• Verified offsets should be employed for a fully carbon-neutral solution. Align projects with certified environmental projects will benefit communities and foster cycles of positive reinforcement in scale and investment. 
  • Embedding energy and climate disclosures in platforms allows users to make informed choices about using one blockchain or sidechain over another.

“This report comes at a critical moment in the evolution of NFTs,” shared Co-Founder and CEO of Palm NFT Studio Dan Heyman. “As they gain traction with enterprise-grade businesses and fans alike, the volume of NFTs minted for any given program shifts from numbering in the thousands to hundreds of thousands and into the millions. It’s imperative that we implement solutions to negate the environmental impact. We’re motivated by the findings of the Linux Foundation research report, and hope they serve as a catalyst for more innovation in our industry, and ultimately a more environmentally conscious blockchain.”

The full “Carbon Footprint of NFTs: Not All Blockchains Are Created Equal” report as well as a one-page visual recap of 12 top takeaways are available for download here

About Hyperledger Foundation

Hyperledger Foundation was founded in 2015 to bring transparency and efficiency to the enterprise market by fostering a thriving ecosystem around open source blockchain software technologies. As a project of the Linux Foundation, Hyperledger Foundation coordinates a community of member and non member organizations, individual contributors and software developers building enterprise-grade platforms, libraries, tools and solutions for multi-party systems using blockchain, distributed ledger, and related technologies. Organizations join Hyperledger Foundation to demonstrate technical leadership, collaborate and network with others, and raise awareness around their efforts in the enterprise blockchain community. Members include industry-leading organizations in finance, banking, healthcare, supply chains, manufacturing, technology and beyond. All Hyperledger code is built publicly and available under the Apache license. To learn more, visit: https://www.hyperledger.org/.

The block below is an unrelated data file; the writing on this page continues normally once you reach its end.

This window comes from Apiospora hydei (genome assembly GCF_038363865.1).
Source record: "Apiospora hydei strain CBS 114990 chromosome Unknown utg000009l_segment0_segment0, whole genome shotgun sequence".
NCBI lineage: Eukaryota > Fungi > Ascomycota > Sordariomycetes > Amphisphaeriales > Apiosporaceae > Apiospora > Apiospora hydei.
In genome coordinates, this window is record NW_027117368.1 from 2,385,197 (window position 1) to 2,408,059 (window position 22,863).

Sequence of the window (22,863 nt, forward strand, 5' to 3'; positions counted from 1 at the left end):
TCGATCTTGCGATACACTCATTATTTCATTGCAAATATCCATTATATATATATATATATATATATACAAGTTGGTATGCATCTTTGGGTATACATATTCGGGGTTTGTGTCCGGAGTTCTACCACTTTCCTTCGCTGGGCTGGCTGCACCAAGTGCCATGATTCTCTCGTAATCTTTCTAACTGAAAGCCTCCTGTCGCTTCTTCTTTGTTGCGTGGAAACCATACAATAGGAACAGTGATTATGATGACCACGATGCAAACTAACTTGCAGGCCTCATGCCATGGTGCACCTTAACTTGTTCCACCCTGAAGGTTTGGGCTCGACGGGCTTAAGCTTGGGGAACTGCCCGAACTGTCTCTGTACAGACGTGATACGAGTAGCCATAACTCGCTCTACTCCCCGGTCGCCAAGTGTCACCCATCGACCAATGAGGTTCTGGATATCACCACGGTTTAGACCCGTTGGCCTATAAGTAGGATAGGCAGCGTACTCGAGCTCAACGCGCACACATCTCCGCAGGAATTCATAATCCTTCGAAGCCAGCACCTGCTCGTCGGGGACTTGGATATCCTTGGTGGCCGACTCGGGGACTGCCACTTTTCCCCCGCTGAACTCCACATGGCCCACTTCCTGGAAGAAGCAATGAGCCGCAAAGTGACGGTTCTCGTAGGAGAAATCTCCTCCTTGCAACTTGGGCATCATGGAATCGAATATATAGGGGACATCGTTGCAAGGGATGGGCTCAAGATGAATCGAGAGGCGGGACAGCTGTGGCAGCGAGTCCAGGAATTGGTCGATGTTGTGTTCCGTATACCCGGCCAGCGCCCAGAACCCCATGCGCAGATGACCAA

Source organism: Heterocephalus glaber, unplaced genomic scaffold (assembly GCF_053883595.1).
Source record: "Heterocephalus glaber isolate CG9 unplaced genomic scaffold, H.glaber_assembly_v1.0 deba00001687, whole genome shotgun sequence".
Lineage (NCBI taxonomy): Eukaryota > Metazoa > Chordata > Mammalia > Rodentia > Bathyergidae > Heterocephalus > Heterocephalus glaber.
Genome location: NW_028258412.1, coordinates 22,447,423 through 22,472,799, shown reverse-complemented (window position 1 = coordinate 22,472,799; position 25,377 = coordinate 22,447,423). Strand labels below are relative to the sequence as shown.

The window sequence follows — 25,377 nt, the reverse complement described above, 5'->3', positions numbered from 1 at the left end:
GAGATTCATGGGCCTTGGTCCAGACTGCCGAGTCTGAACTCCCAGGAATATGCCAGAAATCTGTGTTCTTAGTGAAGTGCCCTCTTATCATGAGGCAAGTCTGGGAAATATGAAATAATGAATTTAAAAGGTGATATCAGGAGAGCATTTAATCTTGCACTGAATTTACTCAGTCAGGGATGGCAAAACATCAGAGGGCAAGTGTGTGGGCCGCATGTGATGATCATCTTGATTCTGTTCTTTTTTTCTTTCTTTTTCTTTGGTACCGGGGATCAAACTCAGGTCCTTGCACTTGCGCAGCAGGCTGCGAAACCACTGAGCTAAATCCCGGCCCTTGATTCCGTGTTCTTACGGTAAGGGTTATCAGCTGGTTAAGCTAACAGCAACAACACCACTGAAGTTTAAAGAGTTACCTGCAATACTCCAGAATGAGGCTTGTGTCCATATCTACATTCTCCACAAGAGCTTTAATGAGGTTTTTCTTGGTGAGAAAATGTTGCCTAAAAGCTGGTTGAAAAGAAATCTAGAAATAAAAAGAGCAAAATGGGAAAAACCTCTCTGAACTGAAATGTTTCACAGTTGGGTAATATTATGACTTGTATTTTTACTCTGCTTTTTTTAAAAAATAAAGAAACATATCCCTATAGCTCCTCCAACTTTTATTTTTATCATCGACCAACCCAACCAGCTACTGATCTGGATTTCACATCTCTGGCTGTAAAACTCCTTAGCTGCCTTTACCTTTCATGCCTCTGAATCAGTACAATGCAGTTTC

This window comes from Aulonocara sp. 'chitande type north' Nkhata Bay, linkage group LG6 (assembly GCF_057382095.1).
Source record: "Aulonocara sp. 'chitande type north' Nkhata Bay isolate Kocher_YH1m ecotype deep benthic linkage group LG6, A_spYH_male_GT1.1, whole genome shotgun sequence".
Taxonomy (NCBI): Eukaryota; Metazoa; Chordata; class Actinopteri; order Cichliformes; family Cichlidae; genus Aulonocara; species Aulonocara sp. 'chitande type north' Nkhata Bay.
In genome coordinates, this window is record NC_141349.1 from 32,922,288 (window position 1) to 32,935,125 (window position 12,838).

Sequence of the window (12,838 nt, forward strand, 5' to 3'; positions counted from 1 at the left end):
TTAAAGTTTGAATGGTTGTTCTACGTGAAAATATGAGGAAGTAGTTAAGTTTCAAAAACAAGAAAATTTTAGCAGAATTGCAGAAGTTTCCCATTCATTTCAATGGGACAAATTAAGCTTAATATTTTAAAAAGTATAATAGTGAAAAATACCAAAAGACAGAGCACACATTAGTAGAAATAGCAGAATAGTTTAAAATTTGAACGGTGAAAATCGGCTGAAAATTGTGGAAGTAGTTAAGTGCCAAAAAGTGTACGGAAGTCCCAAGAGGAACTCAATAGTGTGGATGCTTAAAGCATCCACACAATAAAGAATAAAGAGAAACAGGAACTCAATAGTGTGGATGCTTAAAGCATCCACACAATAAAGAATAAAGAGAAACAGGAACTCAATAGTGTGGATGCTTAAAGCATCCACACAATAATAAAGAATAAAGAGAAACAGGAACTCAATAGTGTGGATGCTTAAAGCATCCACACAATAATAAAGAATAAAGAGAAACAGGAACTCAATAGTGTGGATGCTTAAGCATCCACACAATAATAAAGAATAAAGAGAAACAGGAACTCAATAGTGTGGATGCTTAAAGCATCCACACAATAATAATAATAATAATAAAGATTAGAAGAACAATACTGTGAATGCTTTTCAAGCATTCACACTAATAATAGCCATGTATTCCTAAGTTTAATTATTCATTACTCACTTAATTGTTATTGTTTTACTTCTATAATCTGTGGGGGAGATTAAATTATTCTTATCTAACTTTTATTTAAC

About the Linux Foundation

Founded in 2000, the Linux Foundation and its projects are supported by more than 1,800 members and is the world’s leading home for collaboration on open source software, open standards, open data, and open hardware. Linux Foundation’s projects, including Linux, Kubernetes, Node.js, Hyperledger Foundation, RISC-V, and more, are critical to the world’s infrastructure. The Linux Foundation’s methodology focuses on leveraging best practices and addressing the needs of contributors, users and solution providers to create sustainable models for open collaboration. For more information, please visit us at linuxfoundation.org.

See all announcements

Sign up for Hyperledger Horizon & /dev/weekly newsletters 

By signing up, you acknowledge that your information is subject to The Linux Foundation's Privacy Policy